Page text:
As others have said, use a very good antenna.
Great Info thanks I think when i get back from work next week ill grab the TM-710. Peter you mentioned most have two mobiles in their trucks? what for?
Your equipment isn't the end all be all. Minimum requirements are generally a radio with VHF/UHF capabilities and a decent antenna. 50W output? Great. Mobile capable of cross banding? Bonus. APRS? Nice. Extra HT? Awesome.
One of the things I like most about the hobby in general, is that it's members are masters of being able to work with anything. So if you volunteer at an event with the bare basics, I guarantee that they'll find a place for you that will make the most what you are capable of.
Aaron, It would be really great to have the radio Peter described on his wish list. I have a TMD710 - before they added the GPS, so it is connected to an old Nuvi 350. I haven't figured out how to do APRS messaging yet.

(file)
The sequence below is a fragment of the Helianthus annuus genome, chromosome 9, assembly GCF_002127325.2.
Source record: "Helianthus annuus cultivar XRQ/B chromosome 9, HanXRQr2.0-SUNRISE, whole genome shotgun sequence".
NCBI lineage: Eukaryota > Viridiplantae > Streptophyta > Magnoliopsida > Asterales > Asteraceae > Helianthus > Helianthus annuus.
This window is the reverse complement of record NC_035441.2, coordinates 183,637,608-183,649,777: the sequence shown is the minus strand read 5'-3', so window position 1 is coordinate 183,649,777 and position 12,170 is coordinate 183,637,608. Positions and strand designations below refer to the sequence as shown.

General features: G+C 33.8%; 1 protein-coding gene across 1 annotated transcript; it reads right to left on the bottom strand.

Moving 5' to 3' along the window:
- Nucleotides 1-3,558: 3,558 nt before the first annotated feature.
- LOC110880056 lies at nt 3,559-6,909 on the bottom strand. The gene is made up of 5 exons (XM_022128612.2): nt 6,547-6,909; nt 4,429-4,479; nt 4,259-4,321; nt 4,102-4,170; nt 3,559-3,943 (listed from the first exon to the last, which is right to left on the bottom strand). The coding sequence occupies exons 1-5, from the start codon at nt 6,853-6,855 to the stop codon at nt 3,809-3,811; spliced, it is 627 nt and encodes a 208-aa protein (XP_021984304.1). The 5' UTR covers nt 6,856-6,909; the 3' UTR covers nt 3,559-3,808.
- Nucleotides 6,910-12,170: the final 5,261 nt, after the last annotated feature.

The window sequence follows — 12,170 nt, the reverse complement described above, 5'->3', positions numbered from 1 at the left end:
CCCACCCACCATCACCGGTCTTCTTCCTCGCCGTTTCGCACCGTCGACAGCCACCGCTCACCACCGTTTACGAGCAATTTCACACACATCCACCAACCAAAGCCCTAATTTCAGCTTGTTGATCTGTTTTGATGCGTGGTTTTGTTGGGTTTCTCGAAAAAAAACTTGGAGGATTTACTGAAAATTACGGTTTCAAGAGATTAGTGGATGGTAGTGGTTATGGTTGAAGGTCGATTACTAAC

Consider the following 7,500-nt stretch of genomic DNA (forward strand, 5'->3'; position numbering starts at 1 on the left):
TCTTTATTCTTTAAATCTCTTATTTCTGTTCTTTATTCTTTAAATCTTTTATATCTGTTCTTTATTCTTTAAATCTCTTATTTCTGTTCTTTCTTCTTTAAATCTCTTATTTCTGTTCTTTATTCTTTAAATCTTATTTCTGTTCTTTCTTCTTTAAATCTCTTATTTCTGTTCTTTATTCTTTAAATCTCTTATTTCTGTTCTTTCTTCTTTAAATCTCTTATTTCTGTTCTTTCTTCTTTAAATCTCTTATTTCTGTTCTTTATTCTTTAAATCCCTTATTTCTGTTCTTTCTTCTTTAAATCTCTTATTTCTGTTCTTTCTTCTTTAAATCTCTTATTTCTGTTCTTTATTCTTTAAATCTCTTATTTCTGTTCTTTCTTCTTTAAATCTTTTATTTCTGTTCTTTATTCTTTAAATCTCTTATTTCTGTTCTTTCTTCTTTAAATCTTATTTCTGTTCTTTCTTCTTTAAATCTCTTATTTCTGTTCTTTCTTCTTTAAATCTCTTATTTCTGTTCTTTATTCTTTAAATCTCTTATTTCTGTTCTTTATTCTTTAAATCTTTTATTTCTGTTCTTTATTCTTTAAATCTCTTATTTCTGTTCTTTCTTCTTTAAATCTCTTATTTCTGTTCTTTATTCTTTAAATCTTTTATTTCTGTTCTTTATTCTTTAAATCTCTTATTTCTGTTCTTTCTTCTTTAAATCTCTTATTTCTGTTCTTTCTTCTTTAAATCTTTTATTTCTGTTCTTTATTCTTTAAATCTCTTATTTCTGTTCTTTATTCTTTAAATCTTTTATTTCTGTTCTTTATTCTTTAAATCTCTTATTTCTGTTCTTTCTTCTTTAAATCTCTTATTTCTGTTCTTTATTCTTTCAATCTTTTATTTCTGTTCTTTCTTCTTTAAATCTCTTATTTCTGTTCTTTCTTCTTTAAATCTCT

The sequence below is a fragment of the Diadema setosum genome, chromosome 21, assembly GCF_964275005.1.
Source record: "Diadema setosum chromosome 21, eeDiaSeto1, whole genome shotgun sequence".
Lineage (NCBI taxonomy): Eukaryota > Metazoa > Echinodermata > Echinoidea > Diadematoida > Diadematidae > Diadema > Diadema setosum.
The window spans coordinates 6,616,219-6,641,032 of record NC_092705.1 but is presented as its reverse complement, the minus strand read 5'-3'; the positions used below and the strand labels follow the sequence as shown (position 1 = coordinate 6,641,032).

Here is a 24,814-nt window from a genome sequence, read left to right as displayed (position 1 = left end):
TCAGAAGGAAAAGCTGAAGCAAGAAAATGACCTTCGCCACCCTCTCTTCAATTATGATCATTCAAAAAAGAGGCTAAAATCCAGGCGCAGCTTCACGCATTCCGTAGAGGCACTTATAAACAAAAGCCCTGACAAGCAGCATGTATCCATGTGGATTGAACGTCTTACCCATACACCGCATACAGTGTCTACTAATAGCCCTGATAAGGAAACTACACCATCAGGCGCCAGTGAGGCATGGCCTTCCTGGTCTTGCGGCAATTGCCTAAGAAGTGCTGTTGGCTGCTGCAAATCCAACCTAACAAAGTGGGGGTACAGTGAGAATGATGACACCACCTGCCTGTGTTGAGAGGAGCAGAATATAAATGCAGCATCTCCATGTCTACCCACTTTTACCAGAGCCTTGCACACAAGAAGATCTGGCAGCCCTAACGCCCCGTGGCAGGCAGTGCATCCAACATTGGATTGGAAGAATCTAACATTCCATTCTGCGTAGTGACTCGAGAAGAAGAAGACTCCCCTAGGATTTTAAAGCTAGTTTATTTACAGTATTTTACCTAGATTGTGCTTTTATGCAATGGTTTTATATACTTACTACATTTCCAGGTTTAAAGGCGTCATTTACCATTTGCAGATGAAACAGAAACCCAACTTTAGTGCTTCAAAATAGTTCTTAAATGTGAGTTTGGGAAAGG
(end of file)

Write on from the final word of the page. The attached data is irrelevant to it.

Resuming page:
Besides the radio, also consider what antenna can get access from remote service locations. For everyday use, my mag mount about 20" tall hits local repeaters & can get into my garage. For most of the events I've worked, the 20" antenna works on Med power, but to hit the event repeater RYC from the south end of Powderface Trail needed a 5/8 whip.
Just another piece of the puzzle. Welcome to the hobby!
To help out with local events, choose the Kenwood or Yaesu 50 watt amateur mobile, which has UHF, VHF, cross band, APRS, and GPS features. Also required is a dual band handheld. Most experienced HAMS have two mobiles in their vehicle.
ICOM digital not used in local public service events that I have heard of.
Thanks. Is there much use for the digital modes? Also to help out with local events/ares. What are the requirements for a radio?
The Kenwood tends to be more user friendly to use, though that is always a matter of opinion.